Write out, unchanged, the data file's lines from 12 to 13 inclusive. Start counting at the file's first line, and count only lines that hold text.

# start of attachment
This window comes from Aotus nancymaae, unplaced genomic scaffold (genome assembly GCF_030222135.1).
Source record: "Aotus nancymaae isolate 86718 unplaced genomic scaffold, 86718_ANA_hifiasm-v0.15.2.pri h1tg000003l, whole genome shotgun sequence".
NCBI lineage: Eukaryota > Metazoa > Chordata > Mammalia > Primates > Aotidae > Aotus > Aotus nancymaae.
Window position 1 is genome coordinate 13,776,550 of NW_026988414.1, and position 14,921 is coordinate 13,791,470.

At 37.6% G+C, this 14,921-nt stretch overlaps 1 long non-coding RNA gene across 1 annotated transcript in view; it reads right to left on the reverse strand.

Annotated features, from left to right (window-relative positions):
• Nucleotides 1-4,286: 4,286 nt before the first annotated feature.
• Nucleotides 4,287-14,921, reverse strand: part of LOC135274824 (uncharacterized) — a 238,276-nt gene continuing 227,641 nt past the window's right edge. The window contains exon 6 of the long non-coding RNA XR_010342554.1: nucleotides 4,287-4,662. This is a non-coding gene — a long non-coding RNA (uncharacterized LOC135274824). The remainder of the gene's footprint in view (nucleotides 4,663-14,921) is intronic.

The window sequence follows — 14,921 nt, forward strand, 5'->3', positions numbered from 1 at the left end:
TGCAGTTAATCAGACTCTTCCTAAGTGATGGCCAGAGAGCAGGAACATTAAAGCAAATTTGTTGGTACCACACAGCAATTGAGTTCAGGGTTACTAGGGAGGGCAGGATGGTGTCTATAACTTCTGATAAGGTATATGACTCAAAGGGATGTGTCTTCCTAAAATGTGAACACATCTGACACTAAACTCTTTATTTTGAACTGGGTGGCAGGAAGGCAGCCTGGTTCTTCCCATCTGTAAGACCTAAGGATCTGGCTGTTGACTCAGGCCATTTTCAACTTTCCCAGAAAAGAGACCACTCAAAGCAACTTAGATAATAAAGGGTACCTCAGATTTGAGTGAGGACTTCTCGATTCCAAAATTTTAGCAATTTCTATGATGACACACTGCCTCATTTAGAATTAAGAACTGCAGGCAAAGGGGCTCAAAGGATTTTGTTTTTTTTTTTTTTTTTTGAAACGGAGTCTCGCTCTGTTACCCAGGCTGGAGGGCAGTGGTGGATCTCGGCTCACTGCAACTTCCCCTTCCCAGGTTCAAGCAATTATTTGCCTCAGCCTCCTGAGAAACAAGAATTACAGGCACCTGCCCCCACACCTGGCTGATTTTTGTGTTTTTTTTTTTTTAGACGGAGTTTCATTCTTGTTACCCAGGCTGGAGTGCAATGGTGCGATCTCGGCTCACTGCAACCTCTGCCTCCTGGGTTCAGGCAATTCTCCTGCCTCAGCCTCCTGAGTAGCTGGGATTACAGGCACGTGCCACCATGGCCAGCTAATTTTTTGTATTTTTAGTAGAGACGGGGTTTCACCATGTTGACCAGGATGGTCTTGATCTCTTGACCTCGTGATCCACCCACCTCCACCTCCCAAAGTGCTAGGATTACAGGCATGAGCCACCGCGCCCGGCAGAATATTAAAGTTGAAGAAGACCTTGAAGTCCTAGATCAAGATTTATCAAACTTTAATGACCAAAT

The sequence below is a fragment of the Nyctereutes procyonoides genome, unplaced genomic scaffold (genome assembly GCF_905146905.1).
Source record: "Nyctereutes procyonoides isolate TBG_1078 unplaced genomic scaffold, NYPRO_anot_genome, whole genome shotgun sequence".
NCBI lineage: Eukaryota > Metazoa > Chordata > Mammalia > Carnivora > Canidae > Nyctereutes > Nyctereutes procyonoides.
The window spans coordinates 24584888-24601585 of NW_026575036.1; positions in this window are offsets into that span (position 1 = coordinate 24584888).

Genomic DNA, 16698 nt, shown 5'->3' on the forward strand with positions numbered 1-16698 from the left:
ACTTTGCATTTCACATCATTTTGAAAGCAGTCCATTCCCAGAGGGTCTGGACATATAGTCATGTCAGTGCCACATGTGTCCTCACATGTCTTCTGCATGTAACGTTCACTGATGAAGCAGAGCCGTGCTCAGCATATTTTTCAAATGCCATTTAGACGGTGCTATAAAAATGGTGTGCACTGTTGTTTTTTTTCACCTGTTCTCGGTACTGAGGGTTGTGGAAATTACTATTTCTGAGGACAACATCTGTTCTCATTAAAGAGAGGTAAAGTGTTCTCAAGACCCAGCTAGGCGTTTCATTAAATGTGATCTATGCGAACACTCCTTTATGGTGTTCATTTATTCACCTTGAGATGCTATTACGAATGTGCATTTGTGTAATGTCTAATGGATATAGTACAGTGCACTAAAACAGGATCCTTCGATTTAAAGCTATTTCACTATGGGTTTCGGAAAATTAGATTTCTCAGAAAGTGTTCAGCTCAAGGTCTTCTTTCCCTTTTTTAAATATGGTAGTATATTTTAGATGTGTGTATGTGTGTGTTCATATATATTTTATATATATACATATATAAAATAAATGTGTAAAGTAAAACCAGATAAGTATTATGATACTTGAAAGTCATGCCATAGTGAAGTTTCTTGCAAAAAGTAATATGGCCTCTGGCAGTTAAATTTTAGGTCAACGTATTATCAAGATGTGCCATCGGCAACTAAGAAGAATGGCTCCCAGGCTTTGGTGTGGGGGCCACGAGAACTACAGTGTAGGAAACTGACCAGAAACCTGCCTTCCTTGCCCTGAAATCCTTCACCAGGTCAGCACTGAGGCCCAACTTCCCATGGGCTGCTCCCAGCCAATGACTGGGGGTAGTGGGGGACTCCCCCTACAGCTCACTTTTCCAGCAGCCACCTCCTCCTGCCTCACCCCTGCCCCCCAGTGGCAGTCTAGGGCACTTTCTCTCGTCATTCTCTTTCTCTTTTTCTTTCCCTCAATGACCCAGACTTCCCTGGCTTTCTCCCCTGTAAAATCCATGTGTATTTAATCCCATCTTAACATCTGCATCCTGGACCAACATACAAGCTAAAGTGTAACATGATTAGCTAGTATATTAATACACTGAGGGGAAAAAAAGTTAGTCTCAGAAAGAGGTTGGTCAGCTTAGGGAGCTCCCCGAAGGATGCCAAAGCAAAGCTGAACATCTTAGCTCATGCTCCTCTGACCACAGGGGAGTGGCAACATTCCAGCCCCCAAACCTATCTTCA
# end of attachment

Source record: "Nyctereutes procyonoides isolate TBG_1078 unplaced genomic scaffold, NYPRO_anot_genome, whole genome shotgun sequence".
NCBI lineage: Eukaryota > Metazoa > Chordata > Mammalia > Carnivora > Canidae > Nyctereutes > Nyctereutes procyonoides.